"A great deal of misinformation has been spread in the Western press concerning religious differences in Iraq. It is true that religious and sectarian differences could create problems in some countries, but not in Iraq. I am not saying we do not have any problems at all. Any leader would prefer his people to think from one point of view, to be of one religion, one sect, in one city. The Iraqi people think from various angles but agree on one central point. We have Sunnis and Shi'ites here, that is a fact. But all of them are Iraqis, and all of them love their revolution. They are fighting their enemy with the same spirit."


July 19, 1982 - Saddam Hussein  
Murray Gart 
Dean Brelis 



Al-Shikaki Ahmed, Political Researcher at the Study and Research Center for the Arab and Mediterranean World (CERMAM), stated in a CERMAM article titled "A Political Program to Help USA in Iraq" (accessed Aug. 22, 2007):

"Mr. Kissinger was...in error when he referred to centuries of conflict between Iraqis. On the contrary, despite the diversity of the Iraqi population, people have lived together in harmony in this part of the world for centuries. Although the population was often difficult to subdue by central government, a real civil conflict, based on ethnic or sectarian animosities, was rare."


Aug. 22, 2007 - Al-Shikaki Ahmed 



Matthai Chakko Kuruvila, Religion Writer for the San Francisco Chronicle, quoted two Iraqis, Rod Shoubber and Berkeley Professor Hatem Bazian, in a July 3, 2006 article titled "Bay Area Sunnis, Shiites Find Common Ground":

"Growing up in Nasiriya, Iraq, Rod Shoubber mainly knew fellow Shiites. There were Sunnis in the neighborhood, and his uncle married a Sunni. The groups co-existed peacefully, he said, even as Saddam Hussein persecuted Shiites.

'We never felt sectarian issues between us,' said Shoubber, 52, a Santa Clara resident, whose father and eight siblings live in Iraq. 'It wasn't an issue at that time...

After the invasion, it brought all the historical issues of Sunni and Shia to the surface,' said Shoubber, whose former San Bruno home was the site of a visit in 2002 from current Iraqi Prime Minister Nouri al-Maliki. Sunnis, who had more power than Shiites when Hussein ruled, 'have changed hearts,' he said...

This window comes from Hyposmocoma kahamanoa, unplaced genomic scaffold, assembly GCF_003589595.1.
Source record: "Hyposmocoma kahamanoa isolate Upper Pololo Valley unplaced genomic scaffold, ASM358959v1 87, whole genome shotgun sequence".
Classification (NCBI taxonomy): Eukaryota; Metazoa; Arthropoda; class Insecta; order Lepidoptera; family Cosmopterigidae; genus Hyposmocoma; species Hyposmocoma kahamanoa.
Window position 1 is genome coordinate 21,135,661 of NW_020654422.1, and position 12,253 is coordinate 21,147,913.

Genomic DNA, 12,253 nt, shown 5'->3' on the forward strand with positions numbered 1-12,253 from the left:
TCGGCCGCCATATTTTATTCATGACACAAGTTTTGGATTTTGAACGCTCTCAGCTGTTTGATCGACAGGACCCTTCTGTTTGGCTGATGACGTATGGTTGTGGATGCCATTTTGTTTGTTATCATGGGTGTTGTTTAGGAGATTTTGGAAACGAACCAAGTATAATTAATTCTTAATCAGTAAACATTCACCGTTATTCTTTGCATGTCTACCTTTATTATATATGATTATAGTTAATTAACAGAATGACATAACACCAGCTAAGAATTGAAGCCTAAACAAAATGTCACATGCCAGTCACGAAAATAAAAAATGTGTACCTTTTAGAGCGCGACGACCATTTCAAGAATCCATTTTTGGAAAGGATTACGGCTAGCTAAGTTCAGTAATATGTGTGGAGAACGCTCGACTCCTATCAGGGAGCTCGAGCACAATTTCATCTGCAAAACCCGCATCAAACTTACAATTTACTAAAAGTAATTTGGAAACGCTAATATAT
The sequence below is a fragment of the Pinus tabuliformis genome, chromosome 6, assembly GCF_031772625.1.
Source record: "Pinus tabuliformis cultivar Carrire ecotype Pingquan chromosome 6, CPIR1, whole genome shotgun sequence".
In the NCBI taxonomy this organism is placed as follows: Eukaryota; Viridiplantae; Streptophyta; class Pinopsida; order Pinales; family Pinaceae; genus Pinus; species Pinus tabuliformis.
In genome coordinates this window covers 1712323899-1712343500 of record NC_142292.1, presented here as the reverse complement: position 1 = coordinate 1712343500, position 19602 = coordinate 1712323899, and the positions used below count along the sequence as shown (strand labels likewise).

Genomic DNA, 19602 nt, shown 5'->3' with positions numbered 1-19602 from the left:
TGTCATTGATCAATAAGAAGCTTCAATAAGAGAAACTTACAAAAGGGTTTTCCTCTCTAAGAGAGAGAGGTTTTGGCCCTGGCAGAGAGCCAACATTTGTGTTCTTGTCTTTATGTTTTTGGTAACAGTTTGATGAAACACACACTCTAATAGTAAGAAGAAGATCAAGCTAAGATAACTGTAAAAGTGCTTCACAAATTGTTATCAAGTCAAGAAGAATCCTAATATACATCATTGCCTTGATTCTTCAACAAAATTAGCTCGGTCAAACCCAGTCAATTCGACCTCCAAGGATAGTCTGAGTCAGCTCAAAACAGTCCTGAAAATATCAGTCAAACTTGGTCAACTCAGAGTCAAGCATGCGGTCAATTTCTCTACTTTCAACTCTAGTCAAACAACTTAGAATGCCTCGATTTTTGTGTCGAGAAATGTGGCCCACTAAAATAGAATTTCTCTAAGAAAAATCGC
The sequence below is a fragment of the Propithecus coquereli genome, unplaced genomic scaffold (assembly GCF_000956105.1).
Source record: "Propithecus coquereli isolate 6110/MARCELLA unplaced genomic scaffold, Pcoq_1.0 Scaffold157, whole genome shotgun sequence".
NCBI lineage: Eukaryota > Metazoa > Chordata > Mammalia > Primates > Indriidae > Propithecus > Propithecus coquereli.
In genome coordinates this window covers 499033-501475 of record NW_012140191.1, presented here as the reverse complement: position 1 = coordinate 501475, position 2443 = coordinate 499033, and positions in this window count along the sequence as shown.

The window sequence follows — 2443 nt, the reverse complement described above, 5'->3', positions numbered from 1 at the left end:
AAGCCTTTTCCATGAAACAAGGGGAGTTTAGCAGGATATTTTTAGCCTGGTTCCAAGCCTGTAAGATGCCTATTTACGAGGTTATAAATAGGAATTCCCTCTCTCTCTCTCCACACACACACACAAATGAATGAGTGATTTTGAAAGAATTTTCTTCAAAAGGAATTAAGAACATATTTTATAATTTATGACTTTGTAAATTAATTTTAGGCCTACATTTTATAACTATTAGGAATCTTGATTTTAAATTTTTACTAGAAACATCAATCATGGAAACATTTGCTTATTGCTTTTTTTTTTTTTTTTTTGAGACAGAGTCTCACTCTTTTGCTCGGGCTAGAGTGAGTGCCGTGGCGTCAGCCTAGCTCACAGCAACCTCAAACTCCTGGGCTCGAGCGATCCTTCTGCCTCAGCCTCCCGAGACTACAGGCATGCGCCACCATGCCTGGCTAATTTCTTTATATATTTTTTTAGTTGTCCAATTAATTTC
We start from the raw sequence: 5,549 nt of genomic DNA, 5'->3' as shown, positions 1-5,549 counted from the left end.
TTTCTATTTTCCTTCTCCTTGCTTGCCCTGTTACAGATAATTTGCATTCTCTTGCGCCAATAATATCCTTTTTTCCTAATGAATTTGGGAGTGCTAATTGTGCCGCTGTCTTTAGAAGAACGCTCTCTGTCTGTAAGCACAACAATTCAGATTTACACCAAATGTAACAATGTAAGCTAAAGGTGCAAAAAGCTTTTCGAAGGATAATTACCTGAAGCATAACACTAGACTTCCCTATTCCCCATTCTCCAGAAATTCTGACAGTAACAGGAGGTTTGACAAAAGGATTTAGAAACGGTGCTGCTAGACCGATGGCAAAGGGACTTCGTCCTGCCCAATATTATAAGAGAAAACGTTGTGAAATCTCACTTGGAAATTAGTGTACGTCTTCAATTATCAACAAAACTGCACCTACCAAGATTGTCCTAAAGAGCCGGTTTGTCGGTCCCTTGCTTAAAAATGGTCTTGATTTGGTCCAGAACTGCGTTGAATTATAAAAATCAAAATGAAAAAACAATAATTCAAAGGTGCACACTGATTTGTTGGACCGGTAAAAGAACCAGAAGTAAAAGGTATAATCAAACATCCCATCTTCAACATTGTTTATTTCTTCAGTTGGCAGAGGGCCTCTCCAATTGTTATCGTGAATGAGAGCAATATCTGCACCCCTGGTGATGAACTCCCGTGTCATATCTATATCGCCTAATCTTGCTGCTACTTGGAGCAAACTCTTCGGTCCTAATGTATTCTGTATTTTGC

The power vacuum that formed after Hussein's fall has allowed old divisions to return, UC Berkeley Professor Hatem Bazian said. Fueling the conflict are colonial histories, the rule of monarchs, the threat of U.S. influence over the Arab world and the Sunni-Shiite sectarian issues."


July 3, 2006 - Matthai Chakko Kuruvila 



Erik Leaver, Research Fellow for Peace and Security at the Institute for Policy Studies, and Raed Jarrar, Iraq Program Director at Global Exchange, stated in their Aug. 10, 2006 Foreign Policy in Focus website article titled "Iraq's Sectarian Bloodshed 'Made in the USA'":

"Iraqi Shia and Sunnis have lived in harmony for centuries. Historically, the two sects lived in the same areas, intermarried, worked together and didn't fight over religious beliefs. During the decade of U.S.-imposed sanctions, Iraq's generally secular society became far more religious. This transformation even affected the secular Baathist regime, which gave Islam a bigger role in schools and other aspects of everyday life. Still, there were no social conflicts based on religious differences in the country.

When the United States ousted Saddam Hussein in April 2003, crime spiked and full-scale looting erupted. But there were still no signs of sectarian clashes. That quickly changed, however, as the U.S. administration assumed control over Iraq, led by Paul Bremer."


Aug. 10, 2006 - Erik Leaver, MA 
Raed Jarrar 



Riverbend, the blog pseudonym for a Baghdadi computer programmer, stated in her Apr. 26, 2007 entry titled "The Great Wall of Segregation" on her website "Baghdad Burning":

"I always hear the Iraqi pro-war crowd interviewed on television from foreign capitals (they can only appear on television from the safety of foreign capitals because I defy anyone to be publicly pro-war in Iraq). They refuse to believe that their religiously inclined, sectarian political parties fueled this whole Sunni/Shia conflict. They refuse to acknowledge that this situation is a direct result of the war and occupation. They go on and on about Iraq's history and how Sunnis and Shia were always in conflict and I hate that. I hate that a handful of expats who haven't been to the country in decades pretend to know more about it than people actually living there.

I remember Baghdad before the war- one could live anywhere. We didn't know what our neighbors were- we didn't care. No one asked about religion or sect. No one bothered with what was considered a trivial topic: are you Sunni or Shia? You only asked something like that if you were uncouth and backward. Our lives revolve around it now. Our existence depends on hiding it or highlighting it- depending on the group of masked men who stop you or raid your home in the middle of the night."


Apr. 26, 2007 - Riverbend (pseudonym)